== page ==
Quantitative skills, ICT skills, numeracy and STEM skolls as well as self-organisation and management and communication skills seem to be especially important in digital-intensive industries, OECD's Science, Technology and Industry Scoreboard 2017 says and shows, among others, digital intensity across sectors and job gains and losses in various industries.
According to OECD, between 2010-16, in the Czech Republic, most jobs were added in manufacturing, public administration, education health and other services, as well as in professional, scientific, technical and other business services. Most job losses occured in the construction sector.
In the following infographic, dark blue colour shows the highest digree of digital intensity (globally among OECD countries) in the sectors of Publishing and broadcasting, Telecommunications, IT services, Finance and insurance, as well as Law and accountancy services, Scientific R&D, and Other business services, among others.
For each indicator, sectors are ranked by their value as an average across countries and years. The sectors with the highest digital intensity (top quartile) are colored dark blue, while those with the lowest intensity are coloured white. Data on robot use are not available for services other than utilities and constructions, while online sales data are not available for Agriculture, Mining, Financial services, and other sectors. Purchases of ICT intermediate goods by the machinery manufacturing sectors are not considered, to avoid mismeasurement.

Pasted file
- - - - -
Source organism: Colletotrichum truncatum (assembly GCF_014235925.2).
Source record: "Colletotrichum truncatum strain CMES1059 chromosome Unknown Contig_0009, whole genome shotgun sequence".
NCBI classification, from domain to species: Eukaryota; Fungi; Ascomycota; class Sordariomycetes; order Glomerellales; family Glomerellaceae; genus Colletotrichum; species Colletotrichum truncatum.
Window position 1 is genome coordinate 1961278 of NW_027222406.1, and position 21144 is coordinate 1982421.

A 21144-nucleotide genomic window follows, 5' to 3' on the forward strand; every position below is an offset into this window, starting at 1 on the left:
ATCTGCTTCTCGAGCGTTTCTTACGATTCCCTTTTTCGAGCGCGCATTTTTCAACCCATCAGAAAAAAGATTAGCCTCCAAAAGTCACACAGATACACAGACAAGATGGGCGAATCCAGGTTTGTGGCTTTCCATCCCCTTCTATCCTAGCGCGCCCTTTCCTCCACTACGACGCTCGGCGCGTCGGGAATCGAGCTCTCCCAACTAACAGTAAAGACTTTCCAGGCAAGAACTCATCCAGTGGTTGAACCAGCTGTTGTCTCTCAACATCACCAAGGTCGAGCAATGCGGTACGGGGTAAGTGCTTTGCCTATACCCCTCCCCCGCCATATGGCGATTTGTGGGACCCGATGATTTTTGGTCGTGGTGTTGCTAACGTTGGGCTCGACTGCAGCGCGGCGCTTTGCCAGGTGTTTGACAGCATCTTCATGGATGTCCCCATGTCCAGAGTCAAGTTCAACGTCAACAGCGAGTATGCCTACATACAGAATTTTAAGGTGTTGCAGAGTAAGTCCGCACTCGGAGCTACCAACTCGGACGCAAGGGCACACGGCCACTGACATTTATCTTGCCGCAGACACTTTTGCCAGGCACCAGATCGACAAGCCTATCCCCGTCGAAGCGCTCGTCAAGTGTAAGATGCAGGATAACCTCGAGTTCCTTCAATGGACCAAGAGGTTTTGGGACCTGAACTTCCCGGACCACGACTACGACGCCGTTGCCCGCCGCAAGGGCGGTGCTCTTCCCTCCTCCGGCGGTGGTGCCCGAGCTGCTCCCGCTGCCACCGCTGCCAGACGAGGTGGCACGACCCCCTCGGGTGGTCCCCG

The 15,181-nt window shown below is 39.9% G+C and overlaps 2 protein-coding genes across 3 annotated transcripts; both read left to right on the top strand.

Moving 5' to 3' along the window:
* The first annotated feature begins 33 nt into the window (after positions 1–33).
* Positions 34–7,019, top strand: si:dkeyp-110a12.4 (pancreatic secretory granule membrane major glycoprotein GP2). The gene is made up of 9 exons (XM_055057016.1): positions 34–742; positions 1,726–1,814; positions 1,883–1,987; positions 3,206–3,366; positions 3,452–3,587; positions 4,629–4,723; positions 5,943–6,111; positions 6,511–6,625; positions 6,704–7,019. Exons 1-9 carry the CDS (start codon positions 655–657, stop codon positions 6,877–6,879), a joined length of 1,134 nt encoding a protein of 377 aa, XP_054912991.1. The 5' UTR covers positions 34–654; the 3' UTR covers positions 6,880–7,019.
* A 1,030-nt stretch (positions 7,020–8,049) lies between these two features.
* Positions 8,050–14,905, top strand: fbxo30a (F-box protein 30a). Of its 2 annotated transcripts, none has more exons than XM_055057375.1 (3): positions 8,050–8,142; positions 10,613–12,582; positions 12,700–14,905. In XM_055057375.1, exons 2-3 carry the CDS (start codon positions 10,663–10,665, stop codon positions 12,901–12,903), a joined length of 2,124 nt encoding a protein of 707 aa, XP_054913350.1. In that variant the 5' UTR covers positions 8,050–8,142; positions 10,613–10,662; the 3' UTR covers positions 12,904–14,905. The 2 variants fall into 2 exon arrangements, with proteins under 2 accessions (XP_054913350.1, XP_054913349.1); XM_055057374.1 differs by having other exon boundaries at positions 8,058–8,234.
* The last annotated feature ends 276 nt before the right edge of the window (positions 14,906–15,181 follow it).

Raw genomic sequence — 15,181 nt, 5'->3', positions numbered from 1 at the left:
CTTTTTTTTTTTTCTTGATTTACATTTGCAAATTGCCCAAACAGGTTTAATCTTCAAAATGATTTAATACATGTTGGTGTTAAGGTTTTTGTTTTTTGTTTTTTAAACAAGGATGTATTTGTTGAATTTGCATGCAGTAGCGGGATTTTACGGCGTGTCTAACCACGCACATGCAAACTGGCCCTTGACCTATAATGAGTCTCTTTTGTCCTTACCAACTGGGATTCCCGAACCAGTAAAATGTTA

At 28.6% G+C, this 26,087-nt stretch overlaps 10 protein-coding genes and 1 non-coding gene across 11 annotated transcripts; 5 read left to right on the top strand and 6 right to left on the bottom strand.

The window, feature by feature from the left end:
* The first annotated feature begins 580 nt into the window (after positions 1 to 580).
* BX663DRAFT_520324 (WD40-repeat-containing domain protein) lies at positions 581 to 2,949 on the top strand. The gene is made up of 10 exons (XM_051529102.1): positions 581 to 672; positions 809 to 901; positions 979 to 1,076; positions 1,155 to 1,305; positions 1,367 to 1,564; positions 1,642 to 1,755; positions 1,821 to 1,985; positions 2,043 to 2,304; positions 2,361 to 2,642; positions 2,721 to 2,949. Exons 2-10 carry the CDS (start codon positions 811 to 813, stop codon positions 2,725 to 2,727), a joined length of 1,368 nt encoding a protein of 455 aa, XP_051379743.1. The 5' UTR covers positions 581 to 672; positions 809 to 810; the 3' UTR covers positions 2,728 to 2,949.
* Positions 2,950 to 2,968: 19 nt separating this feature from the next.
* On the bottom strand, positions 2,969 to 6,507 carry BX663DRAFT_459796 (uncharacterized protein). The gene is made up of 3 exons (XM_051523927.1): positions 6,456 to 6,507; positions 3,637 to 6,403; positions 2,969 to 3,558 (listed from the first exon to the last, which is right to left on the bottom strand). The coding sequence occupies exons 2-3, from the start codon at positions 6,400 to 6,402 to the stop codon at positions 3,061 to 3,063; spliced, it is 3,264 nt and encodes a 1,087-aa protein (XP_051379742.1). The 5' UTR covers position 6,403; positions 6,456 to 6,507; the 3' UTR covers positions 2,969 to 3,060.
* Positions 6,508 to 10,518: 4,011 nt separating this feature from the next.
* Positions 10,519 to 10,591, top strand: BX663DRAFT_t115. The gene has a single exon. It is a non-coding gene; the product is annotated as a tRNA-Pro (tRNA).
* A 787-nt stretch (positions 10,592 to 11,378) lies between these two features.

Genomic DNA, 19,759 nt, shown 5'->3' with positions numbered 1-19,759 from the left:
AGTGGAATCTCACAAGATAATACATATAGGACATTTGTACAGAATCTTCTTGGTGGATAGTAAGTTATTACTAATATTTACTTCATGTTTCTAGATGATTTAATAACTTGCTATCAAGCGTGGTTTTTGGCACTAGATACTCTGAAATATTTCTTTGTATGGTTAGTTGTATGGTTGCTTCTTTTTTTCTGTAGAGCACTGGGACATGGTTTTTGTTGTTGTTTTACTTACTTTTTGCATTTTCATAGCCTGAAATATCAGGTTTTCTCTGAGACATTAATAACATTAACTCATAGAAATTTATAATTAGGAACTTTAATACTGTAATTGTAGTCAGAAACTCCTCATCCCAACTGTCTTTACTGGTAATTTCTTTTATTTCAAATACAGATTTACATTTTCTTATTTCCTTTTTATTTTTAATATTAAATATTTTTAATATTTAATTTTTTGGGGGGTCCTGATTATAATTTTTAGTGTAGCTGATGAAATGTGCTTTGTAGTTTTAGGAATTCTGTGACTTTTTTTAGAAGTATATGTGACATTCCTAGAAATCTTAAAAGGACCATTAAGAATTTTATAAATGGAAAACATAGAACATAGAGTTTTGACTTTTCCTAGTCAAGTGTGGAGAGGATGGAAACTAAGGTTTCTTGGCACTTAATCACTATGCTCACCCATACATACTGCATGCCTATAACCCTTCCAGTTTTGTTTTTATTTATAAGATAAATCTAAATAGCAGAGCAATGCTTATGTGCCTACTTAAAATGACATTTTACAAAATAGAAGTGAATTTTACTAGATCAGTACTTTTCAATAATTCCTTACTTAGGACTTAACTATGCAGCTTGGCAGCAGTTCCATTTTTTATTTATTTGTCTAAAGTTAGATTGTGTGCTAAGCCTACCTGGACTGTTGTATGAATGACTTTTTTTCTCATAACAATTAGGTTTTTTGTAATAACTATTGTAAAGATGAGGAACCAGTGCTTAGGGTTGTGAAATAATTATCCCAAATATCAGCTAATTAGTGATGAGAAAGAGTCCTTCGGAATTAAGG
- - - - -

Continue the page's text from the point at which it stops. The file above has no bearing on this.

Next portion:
According to the report, the Czech Republic, Estonia, Finland, Greece, LAtvia, the Slovak Republic, Slovenia and the United Kingdom experienced marked reductions (greater than 2%) in average productivity growth between 2009 and 2015, compared to the period 2001-07 with declines in manufacturing productivity growth particularly evident.
On the other hand, for most OECD countries, the contribution of information industries to total labour productivity growth is relatively small, the report says. However, these sectors have significantly higher than average levels of labour productivity, reflecting their relative intensity in fixed (tangible) capital and knowledge-based capital. Based on 2015 data, the Czech Republic ranks high for labour productivity level in the information industries (relative to aggregate labour productivity of other industries in the non-agriculture business sectors).
Changes observed for ICT services in terms of centrality within global production methods are often mirrored in domestic production networks. IT services have become more influential in domestic production networks, and in the case of the Czech Republic, Denmark and India, increasing domestic influence exceeds globally observed changes.
19th November 2020
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